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The 21st Session of the UN Human Rights Council

Brazilian diplomat Paulo Sergio Pinheiro delivers the report of the Independent Commission of Inquiry on Syria during to the Human Rights Council at the United Nations in Geneva, Switzerland, September 17, 2012.

The United States commends important achievements.

“The United States commends the important achievements of the [United Nations’] Human Rights Council in promoting and protecting human rights during its recently concluded 21st session,” U.S. Department of State Spokesperson Victoria Nuland said recently in a statement to the press.

The United States, along with the Czech Republic, Indonesia, Lithuania, the Maldives, Mexico, and Nigeria, presented to the United Nations’ Human Rights Council a resolution on the rights of freedom of association and assembly. The resolution, which eventually garnered more than 60 co-sponsors, was passed by consensus.

“The resolution reaffirms the importance of respect for the rights of peaceful association and assembly as essential components of democracy,” U.S. Permanent Representative to the UN Human Rights Council Ambassador Eileen Chamberlain Donahoe said in a diplomatic note posted on the State Department’s website. “The resolution calls upon States to cooperate fully with the Special Rapporteur on the rights to freedom of peaceful assembly and of association, a mandate that was established two years ago through a U.S.-led resolution.”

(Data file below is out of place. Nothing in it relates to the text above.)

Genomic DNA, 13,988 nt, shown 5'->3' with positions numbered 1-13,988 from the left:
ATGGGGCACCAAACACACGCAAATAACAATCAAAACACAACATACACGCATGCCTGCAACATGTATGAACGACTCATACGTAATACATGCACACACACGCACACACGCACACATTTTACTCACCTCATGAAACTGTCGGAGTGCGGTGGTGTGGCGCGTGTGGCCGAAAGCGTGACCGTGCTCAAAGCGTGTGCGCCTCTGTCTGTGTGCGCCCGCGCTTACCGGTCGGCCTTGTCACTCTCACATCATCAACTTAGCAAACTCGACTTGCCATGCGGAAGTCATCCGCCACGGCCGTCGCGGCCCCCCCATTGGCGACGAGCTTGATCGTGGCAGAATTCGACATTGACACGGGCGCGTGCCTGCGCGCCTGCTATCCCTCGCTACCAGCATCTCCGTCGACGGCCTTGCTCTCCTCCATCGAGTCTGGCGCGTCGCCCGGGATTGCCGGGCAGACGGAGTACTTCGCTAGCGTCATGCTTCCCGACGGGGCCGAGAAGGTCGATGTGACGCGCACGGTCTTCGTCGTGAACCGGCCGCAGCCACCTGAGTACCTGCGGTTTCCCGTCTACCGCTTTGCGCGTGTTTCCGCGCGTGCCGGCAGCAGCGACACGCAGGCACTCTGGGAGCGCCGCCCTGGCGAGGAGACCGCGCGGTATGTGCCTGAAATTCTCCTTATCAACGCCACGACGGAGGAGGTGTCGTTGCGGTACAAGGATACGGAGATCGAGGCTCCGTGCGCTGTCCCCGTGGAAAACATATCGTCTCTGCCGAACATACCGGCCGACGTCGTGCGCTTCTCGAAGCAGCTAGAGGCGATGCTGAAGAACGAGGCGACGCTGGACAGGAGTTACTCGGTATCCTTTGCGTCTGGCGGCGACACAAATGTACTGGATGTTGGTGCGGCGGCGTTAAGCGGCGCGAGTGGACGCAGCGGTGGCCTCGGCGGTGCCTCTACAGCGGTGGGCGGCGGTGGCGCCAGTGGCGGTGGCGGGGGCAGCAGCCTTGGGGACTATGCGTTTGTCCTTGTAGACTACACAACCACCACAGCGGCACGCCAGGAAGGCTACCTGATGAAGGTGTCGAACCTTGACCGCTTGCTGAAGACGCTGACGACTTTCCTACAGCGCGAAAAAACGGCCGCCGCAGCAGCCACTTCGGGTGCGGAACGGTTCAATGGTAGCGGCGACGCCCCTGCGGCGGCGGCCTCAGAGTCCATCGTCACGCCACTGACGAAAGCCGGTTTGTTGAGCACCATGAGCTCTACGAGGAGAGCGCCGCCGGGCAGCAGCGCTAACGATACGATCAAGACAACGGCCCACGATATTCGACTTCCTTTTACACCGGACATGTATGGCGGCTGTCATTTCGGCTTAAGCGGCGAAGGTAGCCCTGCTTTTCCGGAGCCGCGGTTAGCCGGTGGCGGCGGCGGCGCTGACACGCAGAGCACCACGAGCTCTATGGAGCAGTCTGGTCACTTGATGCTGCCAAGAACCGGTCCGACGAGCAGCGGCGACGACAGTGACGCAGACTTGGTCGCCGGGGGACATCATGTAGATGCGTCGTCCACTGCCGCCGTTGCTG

“The Council also maintained its strong pressure on the Assad regime in Syria, adopting its fifth resolution on that country this year,” Ambassador Donahoe continued. “The resolution . . . renewed the mandate of the Syria Commission of Inquiry and enables [the Commission] to continue its important work documenting widespread and systematic crimes against the people of Syria.”

“We also applaud the African Group for its leadership on a resolution on the human rights situation in the Republic of Mali,” Spokesperson Victoria Nuland said. The resolution on Mali, which was also adopted by consensus, renews the call for an immediate end of all human rights violations and acts of violence and destruction of cultural and religious sites.

“We are also pleased that the [UN Human Rights] Council, with the African Group’s leadership, adopted a resolution that renewed and strengthened the mandate of the Independent Expert on Sudan,” Spokesperson Victoria Nuland said. The United States made clear “that the Independent Expert must have unimpeded access to all parts of society and all areas of the country, including Darfur, Southern Kordofan and Blue Nile [states] and must be able to report findings without hindrance . . . We appreciate the attention this resolution will bring to these abuses as well as the threats facing demonstrators, civil society, and journalists.”